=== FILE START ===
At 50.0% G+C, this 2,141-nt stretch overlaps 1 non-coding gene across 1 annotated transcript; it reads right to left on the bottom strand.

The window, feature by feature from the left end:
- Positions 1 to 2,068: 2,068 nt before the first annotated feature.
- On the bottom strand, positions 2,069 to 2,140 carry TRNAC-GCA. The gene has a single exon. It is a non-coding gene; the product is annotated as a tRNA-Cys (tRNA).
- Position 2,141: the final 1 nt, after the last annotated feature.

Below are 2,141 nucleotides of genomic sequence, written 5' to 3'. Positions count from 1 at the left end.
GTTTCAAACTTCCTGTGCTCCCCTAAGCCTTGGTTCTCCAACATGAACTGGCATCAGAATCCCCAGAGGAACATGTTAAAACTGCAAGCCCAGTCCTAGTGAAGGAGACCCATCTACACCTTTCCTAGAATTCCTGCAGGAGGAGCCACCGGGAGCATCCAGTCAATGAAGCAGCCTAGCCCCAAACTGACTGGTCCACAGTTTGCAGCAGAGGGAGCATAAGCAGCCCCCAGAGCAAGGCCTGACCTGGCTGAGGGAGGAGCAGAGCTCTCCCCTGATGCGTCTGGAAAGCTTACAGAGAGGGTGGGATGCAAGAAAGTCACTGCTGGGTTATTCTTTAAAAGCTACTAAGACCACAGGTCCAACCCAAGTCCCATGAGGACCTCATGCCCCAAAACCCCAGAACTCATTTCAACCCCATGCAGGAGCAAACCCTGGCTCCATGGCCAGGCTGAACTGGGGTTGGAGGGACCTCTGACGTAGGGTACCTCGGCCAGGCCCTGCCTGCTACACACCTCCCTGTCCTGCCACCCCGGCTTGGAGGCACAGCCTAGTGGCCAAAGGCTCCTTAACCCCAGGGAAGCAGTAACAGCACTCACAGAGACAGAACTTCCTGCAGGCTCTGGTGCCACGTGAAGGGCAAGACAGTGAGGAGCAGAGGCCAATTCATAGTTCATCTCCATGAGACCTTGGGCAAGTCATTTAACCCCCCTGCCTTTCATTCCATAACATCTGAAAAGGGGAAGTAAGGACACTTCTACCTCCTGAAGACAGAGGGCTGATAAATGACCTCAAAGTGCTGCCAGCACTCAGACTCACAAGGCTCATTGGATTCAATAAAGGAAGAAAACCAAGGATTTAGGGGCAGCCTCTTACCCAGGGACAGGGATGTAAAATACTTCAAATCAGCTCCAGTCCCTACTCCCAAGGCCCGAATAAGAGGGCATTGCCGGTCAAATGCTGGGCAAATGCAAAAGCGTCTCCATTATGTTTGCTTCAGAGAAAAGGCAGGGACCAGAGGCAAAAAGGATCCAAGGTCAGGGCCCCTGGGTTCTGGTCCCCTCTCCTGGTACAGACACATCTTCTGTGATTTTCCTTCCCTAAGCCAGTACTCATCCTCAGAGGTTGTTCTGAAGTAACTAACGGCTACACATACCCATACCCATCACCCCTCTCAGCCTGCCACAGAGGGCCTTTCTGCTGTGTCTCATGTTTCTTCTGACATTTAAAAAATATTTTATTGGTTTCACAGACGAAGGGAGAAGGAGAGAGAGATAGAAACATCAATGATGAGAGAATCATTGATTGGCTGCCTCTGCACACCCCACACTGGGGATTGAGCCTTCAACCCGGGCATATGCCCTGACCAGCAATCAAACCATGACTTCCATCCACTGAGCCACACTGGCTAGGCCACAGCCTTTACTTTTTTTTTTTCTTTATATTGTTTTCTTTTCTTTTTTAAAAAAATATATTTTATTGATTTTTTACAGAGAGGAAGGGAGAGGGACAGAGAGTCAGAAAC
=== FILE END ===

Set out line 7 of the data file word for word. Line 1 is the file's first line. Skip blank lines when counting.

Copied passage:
GTTTCAAACTTCCTGTGCTCCCCTAAGCCTTGGTTCTCCAACATGAACTGGCATCAGAATCCCCAGAGGAACATGTTAAAACTGCAAGCCCAGTCCTAGTGAAGGAGACCCATCTACACCTTTCCTAGAATTCCTGCAGGAGGAGCCACCGGGAGCATCCAGTCAATGAAGCAGCCTAGCCCCAAACTGACTGGTCCACAGTTTGCAGCAGAGGGAGCATAAGCAGCCCCCAGAGCAAGGCCTGACCTGGCTGAGGGAGGAGCAGAGCTCTCCCCTGATGCGTCTGGAAAGCTTACAGAGAGGGTGGGATGCAAGAAAGTCACTGCTGGGTTATTCTTTAAAAGCTACTAAGACCACAGGTCCAACCCAAGTCCCATGAGGACCTCATGCCCCAAAACCCCAGAACTCATTTCAACCCCATGCAGGAGCAAACCCTGGCTCCATGGCCAGGCTGAACTGGGGTTGGAGGGACCTCTGACGTAGGGTACCTCGGCCAGGCCCTGCCTGCTACACACCTCCCTGTCCTGCCACCCCGGCTTGGAGGCACAGCCTAGTGGCCAAAGGCTCCTTAACCCCAGGGAAGCAGTAACAGCACTCACAGAGACAGAACTTCCTGCAGGCTCTGGTGCCACGTGAAGGGCAAGACAGTGAGGAGCAGAGGCCAATTCATAGTTCATCTCCATGAGACCTTGGGCAAGTCATTTAACCCCCCTGCCTTTCATTCCATAACATCTGAAAAGGGGAAGTAAGGACACTTCTACCTCCTGAAGACAGAGGGCTGATAAATGACCTCAAAGTGCTGCCAGCACTCAGACTCACAAGGCTCATTGGATTCAATAAAGGAAGAAAACCAAGGATTTAGGGGCAGCCTCTTACCCAGGGACAGGGATGTAAAATACTTCAAATCAGCTCCAGTCCCTACTCCCAAGGCCCGAATAAGAGGGCATTGCCGGTCAAATGCTGGGCAAATGCAAAAGCGTCTCCATTATGTTTGCTTCAGAGAAAAGGCAGGGACCAGAGGCAAAAAGGATCCAAGGTCAGGGCCCCTGGGTTCTGGTCCCCTCTCCTGGTACAGACACATCTTCTGTGATTTTCCTTCCCTAAGCCAGTACTCATCCTCAGAGGTTGTTCTGAAGTAACTAACGGCTACACATACCCATACCCATCACCCCTCTCAGCCTGCCACAGAGGGCCTTTCTGCTGTGTCTCATGTTTCTTCTGACATTTAAAAAATATTTTATTGGTTTCACAGACGAAGGGAGAAGGAGAGAGAGATAGAAACATCAATGATGAGAGAATCATTGATTGGCTGCCTCTGCACACCCCACACTGGGGATTGAGCCTTCAACCCGGGCATATGCCCTGACCAGCAATCAAACCATGACTTCCATCCACTGAGCCACACTGGCTAGGCCACAGCCTTTACTTTTTTTTTTTCTTTATATTGTTTTCTTTTCTTTTTTAAAAAAATATATTTTATTGATTTTTTACAGAGAGGAAGGGAGAGGGACAGAGAGTCAGAAAC